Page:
Friday 31 July 2009

A Writer Who Can Fit Your Entire Life On A Postcard

The wonderful Madeleine Brand interviewed me about Michael Kimball Writes Your Life Story (on a postcard) for NPR's All Things Considered. The piece aired yesterday, July 30th, but you can still listen to it here. Plus, there is a written piece about the project that covers some different ground at the same link. And there is a slideshow build-out that includes the postcard life stories Adam Robinson, Moose the Cat, Jessica Anya Blau, Shanti Perez, Rachel Joy, Nate Jackson, Kaya Larsen, and Madeleine Brand. Thank you to Madeleine for the good questions, Shereen for the great editing, and Erin for the beautiful build-out.

Thursday 30 July 2009


Printed in the Journals, 1730

WHEREAS, upon occasion of certain pieces relating to the gentlemen of the Dunciad, some have been willing to suggest as if they look upon them as an abuse, we can do no less than own it is our opinion that to call these gentlemen "bad authors" is no sort of abuse, but a great truth. We cannot alter this opinion without some reason; but we promise to do it in respect to every person who thinks it an injury to be represented as no wit or poet, provided he procures a certificate of his being really such from any three of his companions in the Dunciad, or from Mr Dennis singly, who is esteemed equal to any three of the number.

From Alexander Pope's Dunciad Variorum, 1743 edition.

Book deal

Thanks to my spendaholic parents, I ended up in Kingston's Oxfam bookshop the other day, where I met a well-informed and talkative bookseller who showed me some of their best deals on offer. I soon fell for The Complete Poetical Works by Alexander Pope, published by Bradbury and Evans in 1849, a small hardback volume with gilt edges and the most addictive paper on the planet.

The great thing about this book is, apart from its production values, a hand-written inscription and a pencil note that read: "Malvern Wells, July 1874, Prize awarded to A.E. Brooke – first in Second French Class – first in IIa Euclid (?) Division" signed by H.W. Gadger (or something like that) and the pencil note: "A.E. Brooke was Provost of Kings College Cambridge. I heard him lecture on 1st Epistle of John".

All this for £7.99 – what a deal (another copy is on sale on Abebooks for £40.). But there's a sting in the tail (or tale). As the title page declares, the book was "revised and arranged expressly for the use of young people" – in modern terms, Bowdlerized. My heart sank when I saw that – how can you "edit" Pope? Pope is so polished that he's uneditable by definition. And he's hardly the most risqué of authors. . .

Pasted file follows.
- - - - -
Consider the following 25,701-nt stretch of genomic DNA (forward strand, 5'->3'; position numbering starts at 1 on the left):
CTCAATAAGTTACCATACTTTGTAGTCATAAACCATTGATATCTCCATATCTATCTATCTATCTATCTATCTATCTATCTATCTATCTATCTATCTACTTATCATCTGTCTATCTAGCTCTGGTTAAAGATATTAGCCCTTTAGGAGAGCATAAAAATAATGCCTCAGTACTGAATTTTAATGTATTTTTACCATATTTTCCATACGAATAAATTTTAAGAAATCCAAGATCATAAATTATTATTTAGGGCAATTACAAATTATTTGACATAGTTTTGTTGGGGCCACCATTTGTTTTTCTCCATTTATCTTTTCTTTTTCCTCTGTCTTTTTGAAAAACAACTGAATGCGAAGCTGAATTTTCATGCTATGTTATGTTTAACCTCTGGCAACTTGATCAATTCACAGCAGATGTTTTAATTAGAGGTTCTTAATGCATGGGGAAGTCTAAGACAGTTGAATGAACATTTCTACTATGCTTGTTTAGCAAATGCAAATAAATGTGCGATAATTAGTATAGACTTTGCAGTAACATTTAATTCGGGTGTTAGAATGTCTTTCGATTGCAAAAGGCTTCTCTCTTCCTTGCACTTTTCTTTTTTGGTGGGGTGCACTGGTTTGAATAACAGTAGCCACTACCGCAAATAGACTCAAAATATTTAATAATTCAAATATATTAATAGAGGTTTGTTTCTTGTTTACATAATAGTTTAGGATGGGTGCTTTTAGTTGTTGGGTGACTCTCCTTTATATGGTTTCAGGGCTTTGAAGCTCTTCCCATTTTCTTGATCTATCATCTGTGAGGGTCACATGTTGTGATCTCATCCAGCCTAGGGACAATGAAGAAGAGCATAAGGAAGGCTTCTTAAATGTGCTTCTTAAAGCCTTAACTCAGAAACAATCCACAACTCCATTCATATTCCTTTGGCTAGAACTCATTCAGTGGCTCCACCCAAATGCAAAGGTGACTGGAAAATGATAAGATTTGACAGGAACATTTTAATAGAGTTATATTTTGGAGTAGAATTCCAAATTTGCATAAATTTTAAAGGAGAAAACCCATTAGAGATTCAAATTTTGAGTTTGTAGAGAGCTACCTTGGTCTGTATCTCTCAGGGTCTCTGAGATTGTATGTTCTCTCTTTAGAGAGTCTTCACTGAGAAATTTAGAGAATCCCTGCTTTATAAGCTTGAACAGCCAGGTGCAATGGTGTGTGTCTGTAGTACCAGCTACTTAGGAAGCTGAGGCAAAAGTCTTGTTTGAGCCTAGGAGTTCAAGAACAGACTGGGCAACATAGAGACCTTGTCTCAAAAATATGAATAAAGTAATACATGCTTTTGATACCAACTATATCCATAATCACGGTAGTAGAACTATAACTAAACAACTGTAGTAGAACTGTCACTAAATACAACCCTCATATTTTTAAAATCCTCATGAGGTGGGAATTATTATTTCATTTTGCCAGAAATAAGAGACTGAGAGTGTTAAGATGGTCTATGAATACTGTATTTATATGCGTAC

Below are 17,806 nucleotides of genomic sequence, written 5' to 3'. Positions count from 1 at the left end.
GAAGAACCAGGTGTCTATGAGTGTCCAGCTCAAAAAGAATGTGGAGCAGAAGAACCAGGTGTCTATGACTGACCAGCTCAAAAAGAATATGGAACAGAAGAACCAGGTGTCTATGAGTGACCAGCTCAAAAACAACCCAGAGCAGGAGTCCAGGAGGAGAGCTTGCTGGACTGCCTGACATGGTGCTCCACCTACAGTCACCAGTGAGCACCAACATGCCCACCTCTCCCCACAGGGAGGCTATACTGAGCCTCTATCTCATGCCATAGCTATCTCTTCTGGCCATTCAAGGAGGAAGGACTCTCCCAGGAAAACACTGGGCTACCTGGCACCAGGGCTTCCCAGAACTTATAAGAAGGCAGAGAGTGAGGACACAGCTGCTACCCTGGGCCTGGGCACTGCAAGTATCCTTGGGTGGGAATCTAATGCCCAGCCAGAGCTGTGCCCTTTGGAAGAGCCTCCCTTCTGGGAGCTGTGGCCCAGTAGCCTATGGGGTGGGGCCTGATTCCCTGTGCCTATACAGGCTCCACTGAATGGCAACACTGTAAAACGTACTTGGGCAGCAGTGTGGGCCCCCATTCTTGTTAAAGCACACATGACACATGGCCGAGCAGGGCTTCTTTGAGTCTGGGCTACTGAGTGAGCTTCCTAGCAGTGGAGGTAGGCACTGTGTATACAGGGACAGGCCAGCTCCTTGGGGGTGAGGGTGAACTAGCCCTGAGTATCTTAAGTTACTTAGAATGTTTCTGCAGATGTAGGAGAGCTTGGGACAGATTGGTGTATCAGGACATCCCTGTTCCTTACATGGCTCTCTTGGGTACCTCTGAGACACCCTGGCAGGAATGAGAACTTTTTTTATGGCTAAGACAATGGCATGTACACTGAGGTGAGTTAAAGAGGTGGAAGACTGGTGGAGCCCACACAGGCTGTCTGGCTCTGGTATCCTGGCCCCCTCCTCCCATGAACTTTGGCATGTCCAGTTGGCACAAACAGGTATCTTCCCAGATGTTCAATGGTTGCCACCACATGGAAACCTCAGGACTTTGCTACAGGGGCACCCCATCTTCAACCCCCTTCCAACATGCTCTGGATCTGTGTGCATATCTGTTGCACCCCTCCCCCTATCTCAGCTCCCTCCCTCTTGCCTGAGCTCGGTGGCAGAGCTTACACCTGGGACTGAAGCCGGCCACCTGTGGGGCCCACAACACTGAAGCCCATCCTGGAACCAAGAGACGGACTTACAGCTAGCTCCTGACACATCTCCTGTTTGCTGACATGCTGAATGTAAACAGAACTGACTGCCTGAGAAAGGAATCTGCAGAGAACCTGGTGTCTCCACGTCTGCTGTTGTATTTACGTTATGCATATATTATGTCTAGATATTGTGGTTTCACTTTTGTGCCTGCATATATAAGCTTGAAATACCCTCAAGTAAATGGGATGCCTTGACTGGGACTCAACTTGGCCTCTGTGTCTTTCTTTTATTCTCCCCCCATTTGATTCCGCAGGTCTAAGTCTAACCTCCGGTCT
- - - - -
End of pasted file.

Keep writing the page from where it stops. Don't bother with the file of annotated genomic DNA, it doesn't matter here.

I looked at The Rape of the Lock and searched for the naughtiest bits. For example, Canto IV, 53-54 – my OUP edition reads: "Men prove with child, as powerful fancy works, / And maids, turned bottles, cry aloud for corks." The Bradbury & Evans has it "Men mothers prove, as powerful fancy works, / And maids, turned bottles, cry aloud for corks." I would have thought that the second line was far more dangerous than the first one – but what do I know about mid-Nineteenth-century sensibility?

* * *

Tonight I spent a lovely evening with our author Sean Ashton. We had a seven-course meal at the local, Falty-Toweresque Japanese restaurant – a rite of passage for Westerners' taste buds – followed by readings from Dante's Inferno and Pope's works at my place round the corner. We ended up drinking Strega liquor to the dregs (courtesy of my parents again) and coming up with interpretative theories about an eighteenth-century engraving in which men at the foot of Mount Vesuvius appear to be drowning dogs.

Well, I think I must have given you one of the worst mental images in weeks, so . . . good night for now.


Tuesday 28 July 2009

Apes (of God)

“Chimpanzee's ‘autobiography’ is nominated for the Booker Man Prize” is the Twitter line fed to the hungry media today. As reported by The Guardian, the chimp confesses to a threesome with the actress Marlene Dietrich, claims that the “universally despised, impotent, alcoholic” Rex Harrison tried to murder him and damns Maureen O’Sullivan, who played Jane opposite Weismuller as “a harmless old trout”. I have posted already about the autobiographic genre, so I won't add any other comment than my usual "depressing" tagline. And I feel ashamed that I am talking about this.

“Now I think Me Cheeta" quoth Ion Trewin, "proves that it’s absolutely possible that any novel can get on (the list) if it’s done well enough. You don’t have to write what we used to call serious literary fiction to be considered for this prize.” This is stardust, Ion – if you really said that – absolutely priceless! I couldn't have made this up.

This is groundbreaking, revolutionary fiction from some of the best houses in the country. It's a shame the Man Booker is open only to books written in the last few months, otherwise Verlyn Klinkenborg's delightful Timothy's Book (2007), the autobiography of a turtle who spent some fifty years amongst humans, or Tibor Fischer's hilarious The Collector Collector (1997), the life story of a 5,000-year-old Sumerian bowl, or James Fenimore Cooper's Autobiography of a Pocket Handkerchief (1843) or even – stretching it – Tobias Smollett's History and Adventures of an Atom (1769) could have entered the fray and been plausible contenders.



So sorry to be out of the blogosphere for the last few days but I had my family over from Italy. As if their presence wasn't conspicuous enough, they came fully loaded with Italian goodies. Here's this year's inventory:

7 salami (of which three wild-boar ones and two spicy ones)
1 chunk of pecorino romano
1 large piece of Emmenthal
1 piece of pecorella cheese
1 piece of Auricchio dolce
5 packs of prosciutto
2 packs of porchetta
2 packs of mortadella
1 pack of pancetta (whole)
1 pack of pancetta (thinly sliced)
1 pack of coppa
2 large pieces of grana padano
1 pack of dried porcini mushrooms
9 tins of tuna in olive oil (yes, I did explain you can find it here too)
4 kg of pasta (ditto)
6 bags of ciambelle
1 pack of mints (don't ask me why)
2 bottles of Grecanico
1 bottle of Pinot Grigio